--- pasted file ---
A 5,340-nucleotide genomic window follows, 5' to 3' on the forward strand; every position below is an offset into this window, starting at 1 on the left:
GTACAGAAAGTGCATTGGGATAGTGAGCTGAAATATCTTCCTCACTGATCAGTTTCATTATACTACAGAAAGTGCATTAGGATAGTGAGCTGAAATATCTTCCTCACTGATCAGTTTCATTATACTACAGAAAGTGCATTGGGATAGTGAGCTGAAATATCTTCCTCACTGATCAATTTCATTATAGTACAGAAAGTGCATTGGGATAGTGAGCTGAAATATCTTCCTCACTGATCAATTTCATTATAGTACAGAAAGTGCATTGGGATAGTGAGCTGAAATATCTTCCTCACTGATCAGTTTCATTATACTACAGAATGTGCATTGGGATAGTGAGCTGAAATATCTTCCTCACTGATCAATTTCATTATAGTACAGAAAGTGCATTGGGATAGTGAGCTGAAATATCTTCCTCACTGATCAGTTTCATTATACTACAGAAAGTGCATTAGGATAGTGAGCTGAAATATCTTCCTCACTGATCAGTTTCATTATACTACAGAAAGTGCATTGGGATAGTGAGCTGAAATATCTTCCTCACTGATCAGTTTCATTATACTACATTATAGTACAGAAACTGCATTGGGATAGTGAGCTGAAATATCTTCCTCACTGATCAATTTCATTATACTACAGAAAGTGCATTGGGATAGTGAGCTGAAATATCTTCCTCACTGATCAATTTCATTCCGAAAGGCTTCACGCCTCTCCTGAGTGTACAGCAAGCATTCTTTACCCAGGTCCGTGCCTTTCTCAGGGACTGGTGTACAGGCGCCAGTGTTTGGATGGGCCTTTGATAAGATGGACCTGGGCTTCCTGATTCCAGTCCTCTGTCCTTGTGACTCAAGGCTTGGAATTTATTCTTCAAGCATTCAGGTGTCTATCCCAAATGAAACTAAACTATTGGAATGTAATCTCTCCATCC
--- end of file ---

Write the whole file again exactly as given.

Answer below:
A 5,340-nucleotide genomic window follows, 5' to 3' on the forward strand; every position below is an offset into this window, starting at 1 on the left:
GTACAGAAAGTGCATTGGGATAGTGAGCTGAAATATCTTCCTCACTGATCAGTTTCATTATACTACAGAAAGTGCATTAGGATAGTGAGCTGAAATATCTTCCTCACTGATCAGTTTCATTATACTACAGAAAGTGCATTGGGATAGTGAGCTGAAATATCTTCCTCACTGATCAATTTCATTATAGTACAGAAAGTGCATTGGGATAGTGAGCTGAAATATCTTCCTCACTGATCAATTTCATTATAGTACAGAAAGTGCATTGGGATAGTGAGCTGAAATATCTTCCTCACTGATCAGTTTCATTATACTACAGAATGTGCATTGGGATAGTGAGCTGAAATATCTTCCTCACTGATCAATTTCATTATAGTACAGAAAGTGCATTGGGATAGTGAGCTGAAATATCTTCCTCACTGATCAGTTTCATTATACTACAGAAAGTGCATTAGGATAGTGAGCTGAAATATCTTCCTCACTGATCAGTTTCATTATACTACAGAAAGTGCATTGGGATAGTGAGCTGAAATATCTTCCTCACTGATCAGTTTCATTATACTACATTATAGTACAGAAACTGCATTGGGATAGTGAGCTGAAATATCTTCCTCACTGATCAATTTCATTATACTACAGAAAGTGCATTGGGATAGTGAGCTGAAATATCTTCCTCACTGATCAATTTCATTCCGAAAGGCTTCACGCCTCTCCTGAGTGTACAGCAAGCATTCTTTACCCAGGTCCGTGCCTTTCTCAGGGACTGGTGTACAGGCGCCAGTGTTTGGATGGGCCTTTGATAAGATGGACCTGGGCTTCCTGATTCCAGTCCTCTGTCCTTGTGACTCAAGGCTTGGAATTTATTCTTCAAGCATTCAGGTGTCTATCCCAAATGAAACTAAACTATTGGAATGTAATCTCTCCATCC